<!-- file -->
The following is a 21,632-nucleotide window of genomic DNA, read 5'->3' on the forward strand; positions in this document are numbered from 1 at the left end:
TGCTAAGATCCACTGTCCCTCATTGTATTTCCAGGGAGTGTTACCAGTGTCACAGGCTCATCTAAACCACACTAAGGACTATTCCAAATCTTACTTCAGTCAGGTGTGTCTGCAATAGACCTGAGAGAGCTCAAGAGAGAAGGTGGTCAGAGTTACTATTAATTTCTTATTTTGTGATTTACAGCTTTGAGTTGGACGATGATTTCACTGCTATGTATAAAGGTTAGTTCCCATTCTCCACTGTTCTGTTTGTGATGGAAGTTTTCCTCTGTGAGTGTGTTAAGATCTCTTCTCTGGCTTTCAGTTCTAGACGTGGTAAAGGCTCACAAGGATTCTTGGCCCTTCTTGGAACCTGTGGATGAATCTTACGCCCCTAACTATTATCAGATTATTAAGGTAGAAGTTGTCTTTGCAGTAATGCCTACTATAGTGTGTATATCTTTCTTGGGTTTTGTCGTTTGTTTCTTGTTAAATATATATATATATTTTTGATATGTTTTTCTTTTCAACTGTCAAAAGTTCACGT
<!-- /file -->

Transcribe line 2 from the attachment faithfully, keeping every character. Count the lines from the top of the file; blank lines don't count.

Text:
TGCTAAGATCCACTGTCCCTCATTGTATTTCCAGGGAGTGTTACCAGTGTCACAGGCTCATCTAAACCACACTAAGGACTATTCCAAATCTTACTTCAGTCAGGTGTGTCTGCAATAGACCTGAGAGAGCTCAAGAGAGAAGGTGGTCAGAGTTACTATTAATTTCTTATTTTGTGATTTACAGCTTTGAGTTGGACGATGATTTCACTGCTATGTATAAAGGTTAGTTCCCATTCTCCACTGTTCTGTTTGTGATGGAAGTTTTCCTCTGTGAGTGTGTTAAGATCTCTTCTCTGGCTTTCAGTTCTAGACGTGGTAAAGGCTCACAAGGATTCTTGGCCCTTCTTGGAACCTGTGGATGAATCTTACGCCCCTAACTATTATCAGATTATTAAGGTAGAAGTTGTCTTTGCAGTAATGCCTACTATAGTGTGTATATCTTTCTTGGGTTTTGTCGTTTGTTTCTTGTTAAATATATATATATATTTTTGATATGTTTTTCTTTTCAACTGTCAAAAGTTCACGT